Amazon Fires Raging On, Faint Action from Brazil and Anger from the World
The ongoing fires in the Amazon rainforest are unprecedented in scale and intensity. They are also so when it comes to international reaction to them. The fires are just turning from a sheer environmental issue to a political-economic one, threatening Brazil’s relations with its trading partners, especially in Europe.
German Chancellor Angela Merkel has gone to Biarritz, France, to attend the 45th G7 summit, with the Amazon fires in mind. French President Emmanuel Macron said he would raise the issue at the summit. “Our house is burning. Literally,” Macron wrote on Twitter on August 22.
Other European leaders threaten to use trade deals to force the government of Brazilian President Jair Bolsonaro to act to stop the fires. Bolsonaro’s administration is seen as giving the green light for more deforestation in the Amazon for economic development reasons.
Finland said it would propose a ban on Brazilian beef imports in reaction to the fires. Finnish Finance Minister Mika Lintila lamented the destruction of rainforests. She suggested that the EU and Finland, which holds the rotating presidency of the European Council now, consider banning the import of Brazilian beef.
“Now we need effective action from the EU… I am ready to raise the issue with my EU finance minister colleagues who will be coming to Helsinki in September, if there is no progress before then,” Lintila said.
Ireland is also talking about suspending trade deals with the South American trading bloc, Mercosur, if Brazil did not take action on the fires. The fires are more intense in Brazil this year, although they are common in the dry season this Latin American country.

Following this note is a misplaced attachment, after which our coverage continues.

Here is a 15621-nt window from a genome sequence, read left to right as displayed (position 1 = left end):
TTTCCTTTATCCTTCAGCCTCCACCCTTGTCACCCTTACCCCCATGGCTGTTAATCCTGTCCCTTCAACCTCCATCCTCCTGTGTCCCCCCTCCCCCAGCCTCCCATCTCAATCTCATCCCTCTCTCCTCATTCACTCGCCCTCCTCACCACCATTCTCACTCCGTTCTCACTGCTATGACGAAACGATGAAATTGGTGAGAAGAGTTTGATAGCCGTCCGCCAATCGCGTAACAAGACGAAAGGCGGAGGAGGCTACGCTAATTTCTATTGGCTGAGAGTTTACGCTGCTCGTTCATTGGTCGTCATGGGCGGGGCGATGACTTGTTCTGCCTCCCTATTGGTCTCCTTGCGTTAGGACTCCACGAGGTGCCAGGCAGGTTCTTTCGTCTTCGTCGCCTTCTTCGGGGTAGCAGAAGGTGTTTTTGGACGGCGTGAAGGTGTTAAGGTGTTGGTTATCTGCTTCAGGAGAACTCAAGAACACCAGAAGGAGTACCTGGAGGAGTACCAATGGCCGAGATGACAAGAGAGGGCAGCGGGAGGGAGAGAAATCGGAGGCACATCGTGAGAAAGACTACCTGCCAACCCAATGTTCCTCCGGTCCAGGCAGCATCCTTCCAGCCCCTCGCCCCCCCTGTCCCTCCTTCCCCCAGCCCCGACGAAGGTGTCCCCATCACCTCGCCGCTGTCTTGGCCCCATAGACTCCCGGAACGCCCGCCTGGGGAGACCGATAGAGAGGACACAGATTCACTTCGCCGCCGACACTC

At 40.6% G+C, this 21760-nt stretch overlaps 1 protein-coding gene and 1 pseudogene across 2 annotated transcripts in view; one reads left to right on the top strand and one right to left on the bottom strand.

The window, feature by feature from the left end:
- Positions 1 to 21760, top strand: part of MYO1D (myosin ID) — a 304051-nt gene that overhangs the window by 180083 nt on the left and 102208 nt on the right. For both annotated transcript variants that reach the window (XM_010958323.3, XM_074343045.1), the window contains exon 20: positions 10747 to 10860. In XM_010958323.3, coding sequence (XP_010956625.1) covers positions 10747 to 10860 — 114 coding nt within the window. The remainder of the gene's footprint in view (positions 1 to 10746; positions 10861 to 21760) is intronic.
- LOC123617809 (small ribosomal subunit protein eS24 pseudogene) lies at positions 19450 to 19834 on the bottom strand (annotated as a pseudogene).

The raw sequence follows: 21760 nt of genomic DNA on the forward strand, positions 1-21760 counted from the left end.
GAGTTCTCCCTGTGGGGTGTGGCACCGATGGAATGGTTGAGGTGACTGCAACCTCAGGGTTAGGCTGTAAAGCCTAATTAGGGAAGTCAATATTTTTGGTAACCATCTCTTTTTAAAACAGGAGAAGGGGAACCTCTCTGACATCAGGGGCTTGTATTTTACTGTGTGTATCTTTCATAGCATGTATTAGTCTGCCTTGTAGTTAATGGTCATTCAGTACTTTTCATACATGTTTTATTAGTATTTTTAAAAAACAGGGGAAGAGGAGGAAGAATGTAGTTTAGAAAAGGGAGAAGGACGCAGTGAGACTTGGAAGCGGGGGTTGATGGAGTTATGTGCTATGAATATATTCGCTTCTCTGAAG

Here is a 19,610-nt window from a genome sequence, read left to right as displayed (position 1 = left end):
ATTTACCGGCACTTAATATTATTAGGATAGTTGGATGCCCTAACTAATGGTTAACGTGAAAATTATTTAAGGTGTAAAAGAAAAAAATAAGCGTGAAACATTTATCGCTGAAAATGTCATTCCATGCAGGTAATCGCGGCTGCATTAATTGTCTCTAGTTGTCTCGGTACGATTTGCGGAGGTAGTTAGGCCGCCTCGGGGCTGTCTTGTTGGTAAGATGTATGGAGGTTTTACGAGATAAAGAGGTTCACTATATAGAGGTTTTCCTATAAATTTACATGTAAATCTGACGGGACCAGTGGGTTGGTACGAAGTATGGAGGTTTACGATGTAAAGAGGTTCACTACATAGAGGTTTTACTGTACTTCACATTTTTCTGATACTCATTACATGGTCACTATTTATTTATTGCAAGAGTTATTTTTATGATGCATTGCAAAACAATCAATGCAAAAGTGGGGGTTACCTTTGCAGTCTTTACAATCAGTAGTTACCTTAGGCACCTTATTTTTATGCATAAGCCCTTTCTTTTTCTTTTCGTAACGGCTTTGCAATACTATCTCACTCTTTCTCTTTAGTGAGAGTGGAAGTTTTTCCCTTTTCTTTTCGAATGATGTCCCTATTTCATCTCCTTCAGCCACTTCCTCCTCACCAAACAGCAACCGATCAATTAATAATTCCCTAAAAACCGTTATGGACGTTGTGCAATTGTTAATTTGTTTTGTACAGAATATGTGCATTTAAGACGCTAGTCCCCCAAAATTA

According to Brazilian state experts, nearly 77,000 wildfires erupted across Brazil this year, which is 85% over the number of fires reported in the same period last year. The Amazon rainforest is the largest on earth. It covers 40% of South America and is home to more than 30 million people and countless mammals, birds, amphibians and reptiles, most of them unique to the jungle.
The Amazon is known as the ‘lungs of the planet’ and in his August 22 tweet, Macron estimated that the rainforest produces 20% of the world’s oxygen. This oxygen is carried around the world in weather systems. Now, however, the fires are pumping out alarming quantities of carbon into the world’s atmosphere, hence the international alarm and reaction.
Bolsonaro is accusing NGOs calling for action from his government of receiving money from European states, such as Germany and Norway, to exaggerate the effect of the fires. Nevertheless, deforestation has rapidly accelerated during the first eight months of Bolsonaro’s rule. The Brazilian leader has worked to silence environment advocates in his country and promoted the opening of the Amazon to mining, farming and logging.
He recently fired the head of Brazil’s space research centre after data was published showing 72,843 fires in the Amazon this year alone, marking an 83% increase over the same period of 2018. This is also the highest number of fires since records began in 2013.
On August 24, Bolsonaro ordered military aircraft and troops to prepare to deploy in the Amazon to fight the fires. Some 44,000 troops are reportedly available for operations to put out the fires. Forces are heading to six Brazilian states that asked for federal help to contain the blazes. But whether these efforts will pay off quickly to end the tragedy in the Amazon rainforest remains to be seen in the coming days.